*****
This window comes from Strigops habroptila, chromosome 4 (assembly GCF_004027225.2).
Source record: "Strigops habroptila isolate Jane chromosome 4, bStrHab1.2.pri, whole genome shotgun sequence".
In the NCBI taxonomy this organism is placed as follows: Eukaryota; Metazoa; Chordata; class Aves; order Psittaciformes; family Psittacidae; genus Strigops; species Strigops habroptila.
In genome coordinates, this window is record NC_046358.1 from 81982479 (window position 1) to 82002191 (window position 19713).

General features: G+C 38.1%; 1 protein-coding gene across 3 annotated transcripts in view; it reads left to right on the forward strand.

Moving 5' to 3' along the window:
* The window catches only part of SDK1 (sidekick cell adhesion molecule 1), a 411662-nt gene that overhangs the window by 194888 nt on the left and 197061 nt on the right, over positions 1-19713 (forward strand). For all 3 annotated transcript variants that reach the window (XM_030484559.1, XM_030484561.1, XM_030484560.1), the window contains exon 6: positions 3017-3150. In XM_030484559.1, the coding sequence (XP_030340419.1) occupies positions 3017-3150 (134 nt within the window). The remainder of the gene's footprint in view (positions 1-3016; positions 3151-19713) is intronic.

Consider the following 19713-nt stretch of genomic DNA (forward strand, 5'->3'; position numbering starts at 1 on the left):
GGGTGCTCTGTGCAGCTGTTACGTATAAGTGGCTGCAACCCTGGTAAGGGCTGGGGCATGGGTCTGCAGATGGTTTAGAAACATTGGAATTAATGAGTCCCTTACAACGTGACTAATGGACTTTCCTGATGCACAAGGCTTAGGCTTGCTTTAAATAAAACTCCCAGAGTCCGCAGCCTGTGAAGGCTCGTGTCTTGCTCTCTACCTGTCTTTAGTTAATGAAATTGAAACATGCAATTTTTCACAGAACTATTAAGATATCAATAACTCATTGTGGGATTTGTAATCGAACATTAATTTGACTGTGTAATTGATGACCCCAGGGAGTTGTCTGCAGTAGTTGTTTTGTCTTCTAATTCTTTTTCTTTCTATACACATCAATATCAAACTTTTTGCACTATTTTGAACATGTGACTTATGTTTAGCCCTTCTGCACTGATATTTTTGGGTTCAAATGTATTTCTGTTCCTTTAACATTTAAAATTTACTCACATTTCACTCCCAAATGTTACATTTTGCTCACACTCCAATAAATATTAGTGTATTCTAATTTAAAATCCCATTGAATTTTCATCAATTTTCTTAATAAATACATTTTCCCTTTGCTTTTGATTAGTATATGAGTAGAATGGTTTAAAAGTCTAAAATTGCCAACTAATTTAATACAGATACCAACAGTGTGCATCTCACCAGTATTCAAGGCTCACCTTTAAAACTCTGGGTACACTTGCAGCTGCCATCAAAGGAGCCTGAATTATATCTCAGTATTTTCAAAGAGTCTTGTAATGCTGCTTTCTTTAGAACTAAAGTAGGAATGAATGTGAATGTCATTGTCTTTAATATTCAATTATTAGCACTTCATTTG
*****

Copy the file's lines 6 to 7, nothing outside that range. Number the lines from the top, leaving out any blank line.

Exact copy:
Moving 5' to 3' along the window:
* The window catches only part of SDK1 (sidekick cell adhesion molecule 1), a 411662-nt gene that overhangs the window by 194888 nt on the left and 197061 nt on the right, over positions 1-19713 (forward strand). For all 3 annotated transcript variants that reach the window (XM_030484559.1, XM_030484561.1, XM_030484560.1), the window contains exon 6: positions 3017-3150. In XM_030484559.1, the coding sequence (XP_030340419.1) occupies positions 3017-3150 (134 nt within the window). The remainder of the gene's footprint in view (positions 1-3016; positions 3151-19713) is intronic.